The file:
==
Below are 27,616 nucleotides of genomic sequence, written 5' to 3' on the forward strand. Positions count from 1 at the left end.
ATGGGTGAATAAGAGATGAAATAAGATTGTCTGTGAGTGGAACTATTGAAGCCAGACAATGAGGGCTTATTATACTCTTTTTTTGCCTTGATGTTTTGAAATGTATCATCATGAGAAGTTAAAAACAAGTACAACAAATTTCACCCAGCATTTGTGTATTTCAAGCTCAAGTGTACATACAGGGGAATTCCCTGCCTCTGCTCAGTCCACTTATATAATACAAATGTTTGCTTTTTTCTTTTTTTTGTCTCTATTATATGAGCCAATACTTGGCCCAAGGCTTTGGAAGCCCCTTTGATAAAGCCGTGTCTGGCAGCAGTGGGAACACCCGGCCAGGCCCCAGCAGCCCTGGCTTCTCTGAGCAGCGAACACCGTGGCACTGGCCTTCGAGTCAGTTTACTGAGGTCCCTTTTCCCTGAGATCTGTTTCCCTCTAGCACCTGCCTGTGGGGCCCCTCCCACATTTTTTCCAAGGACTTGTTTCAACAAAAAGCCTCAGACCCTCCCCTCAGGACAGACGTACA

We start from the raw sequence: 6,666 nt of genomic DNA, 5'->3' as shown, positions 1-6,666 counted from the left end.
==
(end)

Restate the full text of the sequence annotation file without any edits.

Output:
Below are 27,616 nucleotides of genomic sequence, written 5' to 3' on the forward strand. Positions count from 1 at the left end.
ATGGGTGAATAAGAGATGAAATAAGATTGTCTGTGAGTGGAACTATTGAAGCCAGACAATGAGGGCTTATTATACTCTTTTTTTGCCTTGATGTTTTGAAATGTATCATCATGAGAAGTTAAAAACAAGTACAACAAATTTCACCCAGCATTTGTGTATTTCAAGCTCAAGTGTACATACAGGGGAATTCCCTGCCTCTGCTCAGTCCACTTATATAATACAAATGTTTGCTTTTTTCTTTTTTTTGTCTCTATTATATGAGCCAATACTTGGCCCAAGGCTTTGGAAGCCCCTTTGATAAAGCCGTGTCTGGCAGCAGTGGGAACACCCGGCCAGGCCCCAGCAGCCCTGGCTTCTCTGAGCAGCGAACACCGTGGCACTGGCCTTCGAGTCAGTTTACTGAGGTCCCTTTTCCCTGAGATCTGTTTCCCTCTAGCACCTGCCTGTGGGGCCCCTCCCACATTTTTTCCAAGGACTTGTTTCAACAAAAAGCCTCAGACCCTCCCCTCAGGACAGACGTACA

We start from the raw sequence: 6,666 nt of genomic DNA, 5'->3' as shown, positions 1-6,666 counted from the left end.